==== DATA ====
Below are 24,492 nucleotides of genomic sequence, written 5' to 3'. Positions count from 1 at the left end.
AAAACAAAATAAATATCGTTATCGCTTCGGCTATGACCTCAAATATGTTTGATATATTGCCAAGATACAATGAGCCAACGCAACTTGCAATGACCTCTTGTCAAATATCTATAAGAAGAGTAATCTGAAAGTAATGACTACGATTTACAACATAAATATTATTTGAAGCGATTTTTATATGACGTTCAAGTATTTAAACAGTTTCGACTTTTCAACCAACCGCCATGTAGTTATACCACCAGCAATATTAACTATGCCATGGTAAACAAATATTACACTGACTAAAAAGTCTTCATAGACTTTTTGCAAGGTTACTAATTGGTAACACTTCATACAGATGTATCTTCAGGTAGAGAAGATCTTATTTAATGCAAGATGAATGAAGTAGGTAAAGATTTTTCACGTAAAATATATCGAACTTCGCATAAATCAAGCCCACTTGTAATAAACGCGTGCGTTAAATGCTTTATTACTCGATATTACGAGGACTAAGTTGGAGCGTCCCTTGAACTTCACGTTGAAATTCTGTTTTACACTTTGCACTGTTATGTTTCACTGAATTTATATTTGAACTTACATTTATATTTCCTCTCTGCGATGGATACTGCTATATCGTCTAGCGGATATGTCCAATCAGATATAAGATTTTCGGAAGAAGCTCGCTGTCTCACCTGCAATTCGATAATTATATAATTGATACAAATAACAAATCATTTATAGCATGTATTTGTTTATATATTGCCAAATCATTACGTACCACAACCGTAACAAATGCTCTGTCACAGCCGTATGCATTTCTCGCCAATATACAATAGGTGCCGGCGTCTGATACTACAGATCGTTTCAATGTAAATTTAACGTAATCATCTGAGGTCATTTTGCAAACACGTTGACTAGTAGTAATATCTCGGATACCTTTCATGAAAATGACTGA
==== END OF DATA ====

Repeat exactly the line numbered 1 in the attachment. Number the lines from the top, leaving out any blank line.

Below are 24,492 nucleotides of genomic sequence, written 5' to 3'. Positions count from 1 at the left end.